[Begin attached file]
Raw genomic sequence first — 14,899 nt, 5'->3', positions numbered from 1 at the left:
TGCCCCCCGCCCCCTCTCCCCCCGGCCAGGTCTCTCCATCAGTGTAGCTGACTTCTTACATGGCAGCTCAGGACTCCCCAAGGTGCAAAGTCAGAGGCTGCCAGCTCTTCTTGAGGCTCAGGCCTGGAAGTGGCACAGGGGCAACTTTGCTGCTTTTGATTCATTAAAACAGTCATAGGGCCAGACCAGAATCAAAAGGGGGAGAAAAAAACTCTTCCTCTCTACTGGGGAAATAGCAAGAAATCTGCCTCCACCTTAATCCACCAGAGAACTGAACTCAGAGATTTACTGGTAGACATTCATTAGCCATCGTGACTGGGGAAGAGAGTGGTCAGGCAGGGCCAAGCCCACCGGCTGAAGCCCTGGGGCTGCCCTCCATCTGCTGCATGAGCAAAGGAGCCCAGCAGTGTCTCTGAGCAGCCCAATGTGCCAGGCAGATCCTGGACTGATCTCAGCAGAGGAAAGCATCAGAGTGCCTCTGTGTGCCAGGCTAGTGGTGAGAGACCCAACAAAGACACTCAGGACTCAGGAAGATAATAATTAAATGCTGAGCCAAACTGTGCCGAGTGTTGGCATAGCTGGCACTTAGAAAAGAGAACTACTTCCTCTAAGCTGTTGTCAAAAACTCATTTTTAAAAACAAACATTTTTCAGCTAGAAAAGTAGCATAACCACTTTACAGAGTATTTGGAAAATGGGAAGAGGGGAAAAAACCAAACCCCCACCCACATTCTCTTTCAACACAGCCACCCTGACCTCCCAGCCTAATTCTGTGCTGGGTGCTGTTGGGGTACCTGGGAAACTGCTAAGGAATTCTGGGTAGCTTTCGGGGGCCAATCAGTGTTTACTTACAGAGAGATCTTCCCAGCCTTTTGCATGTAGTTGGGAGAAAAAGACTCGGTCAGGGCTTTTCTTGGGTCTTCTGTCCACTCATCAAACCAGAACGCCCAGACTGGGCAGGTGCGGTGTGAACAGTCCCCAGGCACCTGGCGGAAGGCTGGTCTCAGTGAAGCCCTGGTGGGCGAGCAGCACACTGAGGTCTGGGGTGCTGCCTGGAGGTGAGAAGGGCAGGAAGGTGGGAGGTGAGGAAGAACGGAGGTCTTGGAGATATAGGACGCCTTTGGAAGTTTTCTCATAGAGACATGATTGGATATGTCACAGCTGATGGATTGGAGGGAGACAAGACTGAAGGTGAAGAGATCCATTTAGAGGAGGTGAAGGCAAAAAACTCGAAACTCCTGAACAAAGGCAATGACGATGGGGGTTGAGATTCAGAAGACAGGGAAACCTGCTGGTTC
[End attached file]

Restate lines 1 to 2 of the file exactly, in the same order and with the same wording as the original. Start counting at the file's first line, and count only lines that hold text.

Raw genomic sequence first — 14,899 nt, 5'->3', positions numbered from 1 at the left:
TGCCCCCCGCCCCCTCTCCCCCCGGCCAGGTCTCTCCATCAGTGTAGCTGACTTCTTACATGGCAGCTCAGGACTCCCCAAGGTGCAAAGTCAGAGGCTGCCAGCTCTTCTTGAGGCTCAGGCCTGGAAGTGGCACAGGGGCAACTTTGCTGCTTTTGATTCATTAAAACAGTCATAGGGCCAGACCAGAATCAAAAGGGGGAGAAAAAAACTCTTCCTCTCTACTGGGGAAATAGCAAGAAATCTGCCTCCACCTTAATCCACCAGAGAACTGAACTCAGAGATTTACTGGTAGACATTCATTAGCCATCGTGACTGGGGAAGAGAGTGGTCAGGCAGGGCCAAGCCCACCGGCTGAAGCCCTGGGGCTGCCCTCCATCTGCTGCATGAGCAAAGGAGCCCAGCAGTGTCTCTGAGCAGCCCAATGTGCCAGGCAGATCCTGGACTGATCTCAGCAGAGGAAAGCATCAGAGTGCCTCTGTGTGCCAGGCTAGTGGTGAGAGACCCAACAAAGACACTCAGGACTCAGGAAGATAATAATTAAATGCTGAGCCAAACTGTGCCGAGTGTTGGCATAGCTGGCACTTAGAAAAGAGAACTACTTCCTCTAAGCTGTTGTCAAAAACTCATTTTTAAAAACAAACATTTTTCAGCTAGAAAAGTAGCATAACCACTTTACAGAGTATTTGGAAAATGGGAAGAGGGGAAAAAACCAAACCCCCACCCACATTCTCTTTCAACACAGCCACCCTGACCTCCCAGCCTAATTCTGTGCTGGGTGCTGTTGGGGTACCTGGGAAACTGCTAAGGAATTCTGGGTAGCTTTCGGGGGCCAATCAGTGTTTACTTACAGAGAGATCTTCCCAGCCTTTTGCATGTAGTTGGGAGAAAAAGACTCGGTCAGGGCTTTTCTTGGGTCTTCTGTCCACTCATCAAACCAGAACGCCCAGACTGGGCAGGTGCGGTGTGAACAGTCCCCAGGCACCTGGCGGAAGGCTGGTCTCAGTGAAGCCCTGGTGGGCGAGCAGCACACTGAGGTCTGGGGTGCTGCCTGGAGGTGAGAAGGGCAGGAAGGTGGGAGGTGAGGAAGAACGGAGGTCTTGGAGATATAGGACGCCTTTGGAAGTTTTCTCATAGAGACATGATTGGATATGTCACAGCTGATGGATTGGAGGGAGACAAGACTGAAGGTGAAGAGATCCATTTAGAGGAGGTGAAGGCAAAAAACTCGAAACTCCTGAACAAAGGCAATGACGATGGGGGTTGAGATTCAGAAGACAGGGAAACCTGCTGGTTC